Thoughts on the Mode Media bankruptcy

mode media bankruptcyIt’s a strange feeling to have a blog post go viral and wish it hadn’t. That was my experience on Friday, when I checked Google Analytics and saw a huge surge in traffic to my post about what to do when a freelance client files for bankruptcy. I subsequently went to Twitter, and found the cause: the Mode Media bankruptcy announcement on September 15. [Note: I am using “bankruptcy” loosely not legally here, as in “they’ve shut down and aren’t paying their creditors.” The company hasn’t yet filed for legal protection, but that would seem a likely path forward according to this article.] [Read more…]

When heavy editing weighs you down

heavy editingDr. Freelance: I recently acquired a new client who hired me to edit her blog posts, which she writes herself. Let’s just say she’s not the world’s greatest writer, and I did some heavy editing to the first few posts. It was obvious her feelings were hurt, and she chose to return a lot of the copy to the original (including the lead, which was terrible). I saw your post “There’s no crying in freelance editing” and was hoping you could provide some thoughts on how to address my situation. I really want to help her make her blog posts better, but I’m going to lose her as a client if we can’t agree on what “better” is or how we get there.—Better You Bet [Read more…]

A guilt-free approach to freelance client boundaries

freelance client boundariesOver the holiday weekend, I received an urgent email from a client asking about the status of a newsletter that needed to be sent out before the end of the month. The only problem was, I hadn’t gotten the original email. Thanks to autofill, she’d accidentally sent it to another Jake in her address book. My decision was easy: She’s a fantastic long-term client who’d made an honest mistake, so I took a break from repairing the deck and completed her job. This event coincided with several discussions I saw on Facebook with freelancers talking (and some complaining) about having to work over the holiday weekend, which brings me to today’s topic: setting freelance client boundaries. [Read more…]

File naming conventions when you have tons of revisions

file naming
In a world where everything is final, nothing is final. Tweet this image.

Doc, do you have a method for file naming that makes it easier to track document revisions? Every time someone tells me s/he has a great system, it turns out to be including the date in the file name or creating a new folder, which doesn’t help with multiple versions per day. On occasion, I will go back-and-forth with a client and create a half-dozen iterations in a day and need to keep components from each. Any suggestions?—Gilberte [Read more…]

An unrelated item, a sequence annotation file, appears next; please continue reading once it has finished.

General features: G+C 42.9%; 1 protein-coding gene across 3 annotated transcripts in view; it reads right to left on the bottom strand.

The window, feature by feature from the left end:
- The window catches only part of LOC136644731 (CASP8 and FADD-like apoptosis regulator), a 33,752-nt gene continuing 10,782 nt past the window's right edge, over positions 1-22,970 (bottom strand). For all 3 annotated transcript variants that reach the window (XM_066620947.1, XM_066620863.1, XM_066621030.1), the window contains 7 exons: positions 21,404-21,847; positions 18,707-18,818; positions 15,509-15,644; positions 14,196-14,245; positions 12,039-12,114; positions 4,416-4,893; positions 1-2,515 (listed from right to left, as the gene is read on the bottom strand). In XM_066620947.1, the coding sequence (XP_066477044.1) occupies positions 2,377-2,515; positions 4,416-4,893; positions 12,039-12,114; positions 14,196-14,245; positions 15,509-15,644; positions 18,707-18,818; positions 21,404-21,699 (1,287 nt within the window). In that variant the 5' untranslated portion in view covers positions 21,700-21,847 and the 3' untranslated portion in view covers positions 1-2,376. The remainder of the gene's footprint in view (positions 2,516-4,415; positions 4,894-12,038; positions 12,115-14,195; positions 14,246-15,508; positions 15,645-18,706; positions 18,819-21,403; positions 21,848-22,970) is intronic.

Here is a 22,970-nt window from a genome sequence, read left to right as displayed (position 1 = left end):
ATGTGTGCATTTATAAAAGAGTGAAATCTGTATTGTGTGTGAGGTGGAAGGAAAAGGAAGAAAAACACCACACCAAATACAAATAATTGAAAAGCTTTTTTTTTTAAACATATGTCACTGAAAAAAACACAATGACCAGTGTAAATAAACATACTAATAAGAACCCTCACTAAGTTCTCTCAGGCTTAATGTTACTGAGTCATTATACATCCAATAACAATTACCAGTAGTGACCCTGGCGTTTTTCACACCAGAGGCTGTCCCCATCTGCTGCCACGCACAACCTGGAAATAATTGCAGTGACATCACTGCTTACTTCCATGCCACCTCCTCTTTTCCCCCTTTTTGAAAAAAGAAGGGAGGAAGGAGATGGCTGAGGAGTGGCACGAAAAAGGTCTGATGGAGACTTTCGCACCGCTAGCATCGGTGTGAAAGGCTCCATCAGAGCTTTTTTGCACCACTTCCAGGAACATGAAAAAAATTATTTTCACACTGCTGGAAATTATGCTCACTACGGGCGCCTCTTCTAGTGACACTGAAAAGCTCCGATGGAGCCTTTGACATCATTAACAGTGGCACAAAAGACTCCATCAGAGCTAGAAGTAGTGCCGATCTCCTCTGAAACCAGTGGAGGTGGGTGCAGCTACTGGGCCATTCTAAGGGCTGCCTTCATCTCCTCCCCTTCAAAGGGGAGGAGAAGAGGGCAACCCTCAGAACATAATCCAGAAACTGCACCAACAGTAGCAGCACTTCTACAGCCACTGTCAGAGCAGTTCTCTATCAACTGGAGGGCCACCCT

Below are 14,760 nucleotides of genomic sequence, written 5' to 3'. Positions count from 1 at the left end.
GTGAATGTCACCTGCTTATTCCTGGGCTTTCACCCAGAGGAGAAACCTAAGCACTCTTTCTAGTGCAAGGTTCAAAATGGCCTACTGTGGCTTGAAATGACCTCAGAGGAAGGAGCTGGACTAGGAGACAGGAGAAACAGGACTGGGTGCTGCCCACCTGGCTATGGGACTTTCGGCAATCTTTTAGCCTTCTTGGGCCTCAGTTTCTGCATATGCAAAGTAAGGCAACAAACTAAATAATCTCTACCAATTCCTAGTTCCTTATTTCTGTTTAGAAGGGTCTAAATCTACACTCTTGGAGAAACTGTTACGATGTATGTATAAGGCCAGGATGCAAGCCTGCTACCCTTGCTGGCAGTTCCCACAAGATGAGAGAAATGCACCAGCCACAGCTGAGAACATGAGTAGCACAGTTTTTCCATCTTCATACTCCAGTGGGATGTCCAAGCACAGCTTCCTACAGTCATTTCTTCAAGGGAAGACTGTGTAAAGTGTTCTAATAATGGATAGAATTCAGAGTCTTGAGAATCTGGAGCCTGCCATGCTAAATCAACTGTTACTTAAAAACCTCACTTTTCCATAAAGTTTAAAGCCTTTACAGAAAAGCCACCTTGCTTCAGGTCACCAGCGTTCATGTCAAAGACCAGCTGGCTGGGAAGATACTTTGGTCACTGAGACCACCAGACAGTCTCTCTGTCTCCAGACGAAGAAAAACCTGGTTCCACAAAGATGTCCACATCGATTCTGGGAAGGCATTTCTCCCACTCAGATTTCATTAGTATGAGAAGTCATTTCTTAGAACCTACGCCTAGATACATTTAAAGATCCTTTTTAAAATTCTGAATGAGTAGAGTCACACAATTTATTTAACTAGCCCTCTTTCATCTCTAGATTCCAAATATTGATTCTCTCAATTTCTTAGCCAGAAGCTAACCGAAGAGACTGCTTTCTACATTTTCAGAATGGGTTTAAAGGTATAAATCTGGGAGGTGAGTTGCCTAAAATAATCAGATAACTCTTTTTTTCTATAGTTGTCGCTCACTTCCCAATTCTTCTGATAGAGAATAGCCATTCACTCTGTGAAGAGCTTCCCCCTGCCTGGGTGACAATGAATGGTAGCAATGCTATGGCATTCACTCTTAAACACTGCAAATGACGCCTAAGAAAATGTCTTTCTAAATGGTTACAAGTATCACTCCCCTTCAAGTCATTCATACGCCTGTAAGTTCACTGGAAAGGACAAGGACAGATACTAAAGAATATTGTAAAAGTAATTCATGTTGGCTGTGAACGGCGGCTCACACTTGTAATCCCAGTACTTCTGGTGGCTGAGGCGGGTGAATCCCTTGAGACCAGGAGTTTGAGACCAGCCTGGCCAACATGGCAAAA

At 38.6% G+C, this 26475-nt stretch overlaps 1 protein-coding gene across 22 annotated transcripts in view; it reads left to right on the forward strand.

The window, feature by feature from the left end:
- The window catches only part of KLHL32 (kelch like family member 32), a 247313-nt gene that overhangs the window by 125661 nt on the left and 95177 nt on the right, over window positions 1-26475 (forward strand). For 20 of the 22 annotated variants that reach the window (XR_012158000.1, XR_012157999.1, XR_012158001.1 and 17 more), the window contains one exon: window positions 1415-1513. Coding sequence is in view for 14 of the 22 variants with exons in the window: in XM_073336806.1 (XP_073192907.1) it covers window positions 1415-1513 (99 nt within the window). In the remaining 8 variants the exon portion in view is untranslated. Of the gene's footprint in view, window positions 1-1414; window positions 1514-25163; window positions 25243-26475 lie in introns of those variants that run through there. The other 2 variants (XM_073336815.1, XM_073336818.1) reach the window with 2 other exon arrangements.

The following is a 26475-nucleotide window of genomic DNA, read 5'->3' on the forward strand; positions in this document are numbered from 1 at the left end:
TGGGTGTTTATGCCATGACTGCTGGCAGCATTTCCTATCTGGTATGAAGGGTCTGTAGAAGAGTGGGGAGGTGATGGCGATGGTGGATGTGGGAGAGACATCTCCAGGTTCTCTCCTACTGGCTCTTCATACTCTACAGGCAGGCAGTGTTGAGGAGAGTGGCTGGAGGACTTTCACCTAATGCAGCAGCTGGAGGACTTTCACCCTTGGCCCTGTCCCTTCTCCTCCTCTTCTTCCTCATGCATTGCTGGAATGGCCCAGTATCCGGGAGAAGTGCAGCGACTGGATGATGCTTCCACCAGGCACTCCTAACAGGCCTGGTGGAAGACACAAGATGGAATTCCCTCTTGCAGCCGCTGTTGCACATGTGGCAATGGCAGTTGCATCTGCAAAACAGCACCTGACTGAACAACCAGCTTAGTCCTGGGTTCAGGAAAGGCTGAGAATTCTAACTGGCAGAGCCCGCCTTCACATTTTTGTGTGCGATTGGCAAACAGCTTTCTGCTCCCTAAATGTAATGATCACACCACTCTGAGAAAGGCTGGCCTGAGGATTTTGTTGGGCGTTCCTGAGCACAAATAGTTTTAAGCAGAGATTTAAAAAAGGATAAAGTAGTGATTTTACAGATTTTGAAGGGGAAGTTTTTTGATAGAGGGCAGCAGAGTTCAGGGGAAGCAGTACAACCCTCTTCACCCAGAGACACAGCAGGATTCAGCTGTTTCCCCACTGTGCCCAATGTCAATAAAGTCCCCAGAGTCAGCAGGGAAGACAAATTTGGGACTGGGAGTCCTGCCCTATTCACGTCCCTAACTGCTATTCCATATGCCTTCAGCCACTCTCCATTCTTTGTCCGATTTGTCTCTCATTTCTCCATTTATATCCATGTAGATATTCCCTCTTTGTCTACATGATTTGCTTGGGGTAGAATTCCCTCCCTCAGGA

Upwork raised its fees, and here’s what you can learn from it

UpworkIf you’re looking for a slam on bidding sites or outsourcing services, you’re not going to find it here. No, this is about the news that Upwork raised the fees it charges freelancers from 10% to 20% on projects of $500 or less and created a sliding fee scale based on freelancers’ lifetime billings. (The fees drop to 10% on projects of $500.01-$10,000, and 5% above that.) My interaction with Upwork, formerly Elance-oDesk, is limited to a strange experience with hiring a freelancer whose freelance rates were so low they made me question her talent. [Read more…]

Keeping your freelance rate on the QT with references

freelance rate referencesDr. Freelance, a potential new corporate client has asked to speak to a couple of my existing clients as references. Is it fair and appropriate to ask those clients to keep the freelance rate I charge them confidential, since it’s lower than what I’ve quoted this potential client? I have different rates for different types of clients, but the new client may not appreciate the distinction. Any advice on approach—what to do/say or what not to do/say—would be greatly appreciated. Thanks!—Keeping It on the QT
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